Will The Raiders Ever Repair Their Image?
There is nothing that makes you think more about Raider football than the sound of John Facenda and the “Autumn Wind.” But everything in Raider Land is not as easy as drawing comparisons to the team’s success in the 1970s. New head coach Jack Del Rio knows this all too well as he comes to a team that has not been in the playoffs since 2002 and has not been at .500 since three seasons ago.
There is plenty of work to be done, but the cupboard is not completely bare as Derek Carr had a solid rookie season behind center and the defense had rookie Khalil Mack to give the franchise hope things will be getting just a bit better.
And it should. But Del Rio must first find what he has on offense and to teach his defensive unit to pick up exactly where he left off in Denver.
"I've been a Raider fan all my life," Del Rio said. "That's not the main reason I came back. I was blessed with this opportunity and agreed to take this job because of a lot of factors. It starts with knowing there is good leadership in place that I believe I can work with, that we can build this team."
Del Rio was one of about a dozen candidates interviewed for the coaching vacancy by team owner Mark Davis and general manager Reggie McKenzie. That list was quickly whittled down to two finalists -- Del Rio and former interim coach Tony Sparano -- before the decision was made to go with Del Rio.
Davis, who took a backseat in the hiring process three years ago shortly after the death of his father, Al Davis, was much more involved this time around. He flew to Denver and held a one-on-one meeting with Del Rio during the wild-card week of the playoffs when the Broncos had a bye.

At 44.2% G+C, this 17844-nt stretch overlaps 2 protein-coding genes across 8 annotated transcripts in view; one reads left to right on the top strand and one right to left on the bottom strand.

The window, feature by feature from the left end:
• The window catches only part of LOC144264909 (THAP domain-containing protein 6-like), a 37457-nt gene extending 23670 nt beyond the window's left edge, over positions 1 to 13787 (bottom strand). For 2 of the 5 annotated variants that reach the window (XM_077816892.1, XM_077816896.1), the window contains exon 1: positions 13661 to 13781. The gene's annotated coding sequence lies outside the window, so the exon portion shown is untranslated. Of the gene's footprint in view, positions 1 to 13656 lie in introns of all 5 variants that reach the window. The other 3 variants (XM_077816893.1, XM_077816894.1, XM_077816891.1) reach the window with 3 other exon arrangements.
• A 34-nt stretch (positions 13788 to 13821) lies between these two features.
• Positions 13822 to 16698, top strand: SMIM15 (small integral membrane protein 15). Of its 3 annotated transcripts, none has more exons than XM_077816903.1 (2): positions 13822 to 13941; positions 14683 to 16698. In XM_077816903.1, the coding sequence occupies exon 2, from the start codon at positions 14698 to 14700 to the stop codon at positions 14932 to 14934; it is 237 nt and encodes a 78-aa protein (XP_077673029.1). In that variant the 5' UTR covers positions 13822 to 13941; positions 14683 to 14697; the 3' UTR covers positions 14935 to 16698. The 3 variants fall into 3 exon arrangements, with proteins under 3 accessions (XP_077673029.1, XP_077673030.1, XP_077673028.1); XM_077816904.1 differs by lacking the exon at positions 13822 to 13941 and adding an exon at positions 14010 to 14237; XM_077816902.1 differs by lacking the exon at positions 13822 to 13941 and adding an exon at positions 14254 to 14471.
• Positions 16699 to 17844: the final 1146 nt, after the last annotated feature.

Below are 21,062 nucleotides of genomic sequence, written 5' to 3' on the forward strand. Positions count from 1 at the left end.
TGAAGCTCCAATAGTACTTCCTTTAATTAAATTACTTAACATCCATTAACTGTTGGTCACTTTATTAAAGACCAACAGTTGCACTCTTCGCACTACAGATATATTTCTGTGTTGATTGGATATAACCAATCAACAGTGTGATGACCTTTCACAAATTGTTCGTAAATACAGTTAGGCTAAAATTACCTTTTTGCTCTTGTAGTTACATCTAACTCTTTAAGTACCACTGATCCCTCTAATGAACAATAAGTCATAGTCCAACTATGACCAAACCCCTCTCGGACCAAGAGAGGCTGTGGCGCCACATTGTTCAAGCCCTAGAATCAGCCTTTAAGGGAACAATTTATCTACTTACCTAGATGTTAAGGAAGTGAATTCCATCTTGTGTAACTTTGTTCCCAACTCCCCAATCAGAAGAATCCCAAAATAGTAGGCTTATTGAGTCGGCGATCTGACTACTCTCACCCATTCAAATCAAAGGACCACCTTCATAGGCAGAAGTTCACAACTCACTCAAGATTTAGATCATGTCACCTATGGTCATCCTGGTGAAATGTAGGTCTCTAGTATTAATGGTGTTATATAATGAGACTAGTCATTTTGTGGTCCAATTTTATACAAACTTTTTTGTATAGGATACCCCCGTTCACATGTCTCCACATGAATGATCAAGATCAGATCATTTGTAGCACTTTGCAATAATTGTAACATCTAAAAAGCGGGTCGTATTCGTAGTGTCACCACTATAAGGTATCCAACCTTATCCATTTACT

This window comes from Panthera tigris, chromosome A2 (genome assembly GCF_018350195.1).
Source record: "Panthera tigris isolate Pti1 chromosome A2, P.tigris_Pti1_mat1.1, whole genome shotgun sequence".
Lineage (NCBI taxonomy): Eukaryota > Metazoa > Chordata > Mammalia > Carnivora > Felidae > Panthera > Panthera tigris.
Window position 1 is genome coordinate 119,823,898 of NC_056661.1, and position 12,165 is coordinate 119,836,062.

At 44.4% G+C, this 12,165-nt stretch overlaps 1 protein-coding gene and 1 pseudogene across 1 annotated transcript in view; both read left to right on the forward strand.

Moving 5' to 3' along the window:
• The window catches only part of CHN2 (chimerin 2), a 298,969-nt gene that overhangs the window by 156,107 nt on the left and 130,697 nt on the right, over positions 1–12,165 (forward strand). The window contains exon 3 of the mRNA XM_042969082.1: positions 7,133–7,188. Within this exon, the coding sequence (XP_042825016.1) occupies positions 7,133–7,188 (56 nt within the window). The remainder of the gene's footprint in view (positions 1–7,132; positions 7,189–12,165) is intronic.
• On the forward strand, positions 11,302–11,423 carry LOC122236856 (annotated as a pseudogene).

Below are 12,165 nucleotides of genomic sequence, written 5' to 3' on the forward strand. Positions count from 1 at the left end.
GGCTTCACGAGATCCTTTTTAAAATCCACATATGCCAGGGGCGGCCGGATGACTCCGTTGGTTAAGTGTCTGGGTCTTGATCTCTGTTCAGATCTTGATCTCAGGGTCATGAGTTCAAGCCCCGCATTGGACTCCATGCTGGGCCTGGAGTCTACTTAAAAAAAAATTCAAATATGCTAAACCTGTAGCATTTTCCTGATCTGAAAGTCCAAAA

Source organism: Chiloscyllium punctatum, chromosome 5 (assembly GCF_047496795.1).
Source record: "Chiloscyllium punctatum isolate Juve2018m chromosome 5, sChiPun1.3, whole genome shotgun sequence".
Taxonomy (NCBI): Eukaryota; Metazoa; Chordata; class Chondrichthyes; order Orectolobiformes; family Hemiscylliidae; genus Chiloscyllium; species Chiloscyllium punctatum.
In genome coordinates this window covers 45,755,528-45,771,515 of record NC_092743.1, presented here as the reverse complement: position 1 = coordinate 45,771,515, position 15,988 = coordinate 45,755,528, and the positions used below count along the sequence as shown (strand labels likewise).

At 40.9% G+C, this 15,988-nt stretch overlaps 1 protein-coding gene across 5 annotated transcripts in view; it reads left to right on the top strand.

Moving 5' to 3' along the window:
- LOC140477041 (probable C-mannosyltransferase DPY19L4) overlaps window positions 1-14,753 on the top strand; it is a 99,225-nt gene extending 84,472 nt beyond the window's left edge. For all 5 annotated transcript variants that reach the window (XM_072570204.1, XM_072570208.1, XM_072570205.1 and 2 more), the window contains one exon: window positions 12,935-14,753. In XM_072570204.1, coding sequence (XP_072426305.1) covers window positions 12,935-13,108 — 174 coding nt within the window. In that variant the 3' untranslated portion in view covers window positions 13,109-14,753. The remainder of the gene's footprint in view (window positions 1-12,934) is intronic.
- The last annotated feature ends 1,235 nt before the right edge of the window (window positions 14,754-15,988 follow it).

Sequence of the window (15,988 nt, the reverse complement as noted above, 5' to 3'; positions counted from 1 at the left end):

Del Rio’s fiery personality should fit well with the bay area. He was a linebacker in the NFL and has been a defensive coach since leaving the game. In his time in Jacksonville, the Jaguars’ defensive units were among the top half of the league.
Oakland finished 3-13 in 2014 after an 0-10 start and owns the fourth overall pick in the upcoming NFL draft.
"This is an organization that has been an excellent organization for a number of years, and it's fallen on some hard times recently, but the foundation is in place for us to be great again," Del Rio said. "It's up to us. I want to empower the players in the locker room to be accountable to be able to step forward, to take the team, to take the torch and to build this thing great again. We've got a lot of work to do and I'm excited to be here and excited to get started."
Del Rio, who signed a four-year contract with Oakland, smiled as he talked about sitting in the stands as a youth watching Raiders games at the Coliseum with his father. His parents bought season tickets when the team relocated from Los Angeles in 1995, and continue to attend games every year.
Can his love of the team and the area be a godsend for a revival with the franchise? Management hopes so. There are issues at running back, the defense itself and the culture of the organization that has not won of late. Maybe memories of watching a winning franchise in his younger days will help more than he knows.